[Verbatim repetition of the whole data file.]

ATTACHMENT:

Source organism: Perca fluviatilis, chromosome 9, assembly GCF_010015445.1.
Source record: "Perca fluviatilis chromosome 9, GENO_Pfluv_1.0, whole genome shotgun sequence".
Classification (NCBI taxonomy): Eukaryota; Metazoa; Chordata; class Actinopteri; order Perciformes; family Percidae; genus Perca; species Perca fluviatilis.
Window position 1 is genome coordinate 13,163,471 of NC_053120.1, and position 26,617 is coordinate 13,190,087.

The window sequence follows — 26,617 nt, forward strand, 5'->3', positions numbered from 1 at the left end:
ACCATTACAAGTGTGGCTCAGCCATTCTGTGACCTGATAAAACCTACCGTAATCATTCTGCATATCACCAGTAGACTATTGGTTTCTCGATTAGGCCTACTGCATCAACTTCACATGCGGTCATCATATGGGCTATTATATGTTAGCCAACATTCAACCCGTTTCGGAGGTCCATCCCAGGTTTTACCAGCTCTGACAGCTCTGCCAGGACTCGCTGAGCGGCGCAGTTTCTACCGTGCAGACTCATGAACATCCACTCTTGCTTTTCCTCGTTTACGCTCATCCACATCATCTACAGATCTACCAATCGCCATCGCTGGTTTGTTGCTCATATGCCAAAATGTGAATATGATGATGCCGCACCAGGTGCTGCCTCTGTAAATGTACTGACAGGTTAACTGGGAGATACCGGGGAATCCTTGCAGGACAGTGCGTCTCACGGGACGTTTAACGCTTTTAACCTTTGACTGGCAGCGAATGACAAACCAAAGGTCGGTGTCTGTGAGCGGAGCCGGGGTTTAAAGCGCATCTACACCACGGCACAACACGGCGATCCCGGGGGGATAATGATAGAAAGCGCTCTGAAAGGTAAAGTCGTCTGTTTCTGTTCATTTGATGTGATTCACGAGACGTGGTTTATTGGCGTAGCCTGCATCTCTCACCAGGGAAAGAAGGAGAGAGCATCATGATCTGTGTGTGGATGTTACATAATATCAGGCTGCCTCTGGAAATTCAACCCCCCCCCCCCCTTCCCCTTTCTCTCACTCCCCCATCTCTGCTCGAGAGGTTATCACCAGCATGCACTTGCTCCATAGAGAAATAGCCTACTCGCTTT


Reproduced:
Source organism: Perca fluviatilis, chromosome 9, assembly GCF_010015445.1.
Source record: "Perca fluviatilis chromosome 9, GENO_Pfluv_1.0, whole genome shotgun sequence".
Classification (NCBI taxonomy): Eukaryota; Metazoa; Chordata; class Actinopteri; order Perciformes; family Percidae; genus Perca; species Perca fluviatilis.
Window position 1 is genome coordinate 13,163,471 of NC_053120.1, and position 26,617 is coordinate 13,190,087.

The window sequence follows — 26,617 nt, forward strand, 5'->3', positions numbered from 1 at the left end:
ACCATTACAAGTGTGGCTCAGCCATTCTGTGACCTGATAAAACCTACCGTAATCATTCTGCATATCACCAGTAGACTATTGGTTTCTCGATTAGGCCTACTGCATCAACTTCACATGCGGTCATCATATGGGCTATTATATGTTAGCCAACATTCAACCCGTTTCGGAGGTCCATCCCAGGTTTTACCAGCTCTGACAGCTCTGCCAGGACTCGCTGAGCGGCGCAGTTTCTACCGTGCAGACTCATGAACATCCACTCTTGCTTTTCCTCGTTTACGCTCATCCACATCATCTACAGATCTACCAATCGCCATCGCTGGTTTGTTGCTCATATGCCAAAATGTGAATATGATGATGCCGCACCAGGTGCTGCCTCTGTAAATGTACTGACAGGTTAACTGGGAGATACCGGGGAATCCTTGCAGGACAGTGCGTCTCACGGGACGTTTAACGCTTTTAACCTTTGACTGGCAGCGAATGACAAACCAAAGGTCGGTGTCTGTGAGCGGAGCCGGGGTTTAAAGCGCATCTACACCACGGCACAACACGGCGATCCCGGGGGGATAATGATAGAAAGCGCTCTGAAAGGTAAAGTCGTCTGTTTCTGTTCATTTGATGTGATTCACGAGACGTGGTTTATTGGCGTAGCCTGCATCTCTCACCAGGGAAAGAAGGAGAGAGCATCATGATCTGTGTGTGGATGTTACATAATATCAGGCTGCCTCTGGAAATTCAACCCCCCCCCCCCCTTCCCCTTTCTCTCACTCCCCCATCTCTGCTCGAGAGGTTATCACCAGCATGCACTTGCTCCATAGAGAAATAGCCTACTCGCTTT